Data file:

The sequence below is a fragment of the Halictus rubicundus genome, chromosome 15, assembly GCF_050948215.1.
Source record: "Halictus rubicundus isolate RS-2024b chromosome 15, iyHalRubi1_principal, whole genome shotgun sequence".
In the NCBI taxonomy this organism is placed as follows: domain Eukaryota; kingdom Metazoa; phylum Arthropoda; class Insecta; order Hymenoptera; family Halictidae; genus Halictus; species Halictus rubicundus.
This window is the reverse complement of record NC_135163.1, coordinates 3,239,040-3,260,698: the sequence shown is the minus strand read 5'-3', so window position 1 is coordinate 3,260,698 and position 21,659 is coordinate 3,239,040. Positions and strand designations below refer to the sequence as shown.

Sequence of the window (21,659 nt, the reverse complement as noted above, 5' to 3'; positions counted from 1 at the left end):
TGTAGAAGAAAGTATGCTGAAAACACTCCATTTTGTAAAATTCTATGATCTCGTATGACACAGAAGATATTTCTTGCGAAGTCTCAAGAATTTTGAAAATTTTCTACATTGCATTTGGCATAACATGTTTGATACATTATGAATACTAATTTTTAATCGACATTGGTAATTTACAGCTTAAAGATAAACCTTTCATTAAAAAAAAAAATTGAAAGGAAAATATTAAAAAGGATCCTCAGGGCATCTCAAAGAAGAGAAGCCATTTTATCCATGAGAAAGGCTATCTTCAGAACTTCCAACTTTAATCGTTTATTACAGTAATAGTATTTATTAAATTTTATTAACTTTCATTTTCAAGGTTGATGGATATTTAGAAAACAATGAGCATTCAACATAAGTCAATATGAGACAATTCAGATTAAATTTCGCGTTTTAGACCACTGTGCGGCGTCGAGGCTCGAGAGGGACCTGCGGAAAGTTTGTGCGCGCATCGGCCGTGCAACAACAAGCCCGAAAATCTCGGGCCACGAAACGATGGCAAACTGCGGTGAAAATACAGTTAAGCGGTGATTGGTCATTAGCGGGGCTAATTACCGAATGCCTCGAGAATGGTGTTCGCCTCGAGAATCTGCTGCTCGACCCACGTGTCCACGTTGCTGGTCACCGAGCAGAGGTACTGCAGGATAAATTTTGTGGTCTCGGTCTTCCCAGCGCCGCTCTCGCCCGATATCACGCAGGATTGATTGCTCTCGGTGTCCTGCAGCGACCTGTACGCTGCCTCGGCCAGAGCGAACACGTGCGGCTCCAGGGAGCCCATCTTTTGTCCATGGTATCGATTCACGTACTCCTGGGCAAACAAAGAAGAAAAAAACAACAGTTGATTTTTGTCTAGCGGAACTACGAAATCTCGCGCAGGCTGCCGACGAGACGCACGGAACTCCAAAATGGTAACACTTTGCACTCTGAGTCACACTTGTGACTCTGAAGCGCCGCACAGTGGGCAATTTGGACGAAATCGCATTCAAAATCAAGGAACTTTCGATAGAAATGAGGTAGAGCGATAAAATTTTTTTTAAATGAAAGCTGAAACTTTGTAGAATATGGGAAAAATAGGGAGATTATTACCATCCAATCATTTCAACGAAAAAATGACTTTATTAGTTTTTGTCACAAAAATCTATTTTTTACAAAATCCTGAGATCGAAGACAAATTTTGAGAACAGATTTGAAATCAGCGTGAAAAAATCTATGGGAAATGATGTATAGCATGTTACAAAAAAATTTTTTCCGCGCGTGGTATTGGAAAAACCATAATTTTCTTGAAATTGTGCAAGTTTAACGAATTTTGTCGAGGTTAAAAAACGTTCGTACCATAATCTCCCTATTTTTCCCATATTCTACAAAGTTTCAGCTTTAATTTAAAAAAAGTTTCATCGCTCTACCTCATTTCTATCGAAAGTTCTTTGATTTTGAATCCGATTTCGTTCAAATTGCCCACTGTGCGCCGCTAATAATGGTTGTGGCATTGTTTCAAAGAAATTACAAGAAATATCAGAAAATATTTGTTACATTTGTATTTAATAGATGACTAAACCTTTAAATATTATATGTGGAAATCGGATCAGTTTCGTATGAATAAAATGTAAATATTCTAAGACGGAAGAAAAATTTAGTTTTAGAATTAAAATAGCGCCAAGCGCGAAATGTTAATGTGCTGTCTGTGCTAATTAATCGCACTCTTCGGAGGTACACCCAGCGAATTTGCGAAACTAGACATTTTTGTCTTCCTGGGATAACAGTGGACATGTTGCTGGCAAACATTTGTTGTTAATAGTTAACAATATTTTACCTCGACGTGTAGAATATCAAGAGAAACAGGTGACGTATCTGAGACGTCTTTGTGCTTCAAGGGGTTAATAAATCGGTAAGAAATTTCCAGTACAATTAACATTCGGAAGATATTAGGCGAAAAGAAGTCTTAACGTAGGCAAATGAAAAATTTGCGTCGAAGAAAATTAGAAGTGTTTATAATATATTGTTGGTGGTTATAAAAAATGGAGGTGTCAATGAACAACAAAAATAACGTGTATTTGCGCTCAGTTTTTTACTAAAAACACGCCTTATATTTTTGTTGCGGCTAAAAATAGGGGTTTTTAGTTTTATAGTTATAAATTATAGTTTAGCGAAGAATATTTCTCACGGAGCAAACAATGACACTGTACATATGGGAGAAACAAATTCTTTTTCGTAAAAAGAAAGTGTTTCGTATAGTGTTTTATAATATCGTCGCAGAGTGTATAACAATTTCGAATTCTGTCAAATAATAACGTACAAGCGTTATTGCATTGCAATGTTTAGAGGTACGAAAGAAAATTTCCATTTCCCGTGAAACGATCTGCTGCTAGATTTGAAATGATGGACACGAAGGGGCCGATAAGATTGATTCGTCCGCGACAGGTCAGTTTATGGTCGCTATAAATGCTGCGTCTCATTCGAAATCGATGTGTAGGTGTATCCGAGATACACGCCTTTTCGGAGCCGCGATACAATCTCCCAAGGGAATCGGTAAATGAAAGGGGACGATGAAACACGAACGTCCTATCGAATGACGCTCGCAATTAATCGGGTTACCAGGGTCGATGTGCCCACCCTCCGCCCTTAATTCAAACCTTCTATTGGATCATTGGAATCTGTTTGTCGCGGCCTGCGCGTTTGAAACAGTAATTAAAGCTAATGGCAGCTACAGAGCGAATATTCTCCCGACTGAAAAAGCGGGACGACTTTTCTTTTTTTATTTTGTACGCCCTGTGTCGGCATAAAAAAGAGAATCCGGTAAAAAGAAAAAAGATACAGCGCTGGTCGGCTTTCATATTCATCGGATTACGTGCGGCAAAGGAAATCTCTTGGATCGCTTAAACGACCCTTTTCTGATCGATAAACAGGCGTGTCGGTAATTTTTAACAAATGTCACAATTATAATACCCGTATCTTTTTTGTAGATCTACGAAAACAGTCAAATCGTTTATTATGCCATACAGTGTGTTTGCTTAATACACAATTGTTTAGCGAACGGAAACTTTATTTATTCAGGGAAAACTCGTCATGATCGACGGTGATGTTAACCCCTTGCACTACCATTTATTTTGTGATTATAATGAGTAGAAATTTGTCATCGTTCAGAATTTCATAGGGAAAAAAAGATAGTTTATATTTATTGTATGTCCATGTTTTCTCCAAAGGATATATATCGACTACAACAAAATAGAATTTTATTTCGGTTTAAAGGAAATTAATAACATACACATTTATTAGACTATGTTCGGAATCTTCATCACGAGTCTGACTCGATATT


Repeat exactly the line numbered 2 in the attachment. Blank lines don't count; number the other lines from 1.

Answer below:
Source record: "Halictus rubicundus isolate RS-2024b chromosome 15, iyHalRubi1_principal, whole genome shotgun sequence".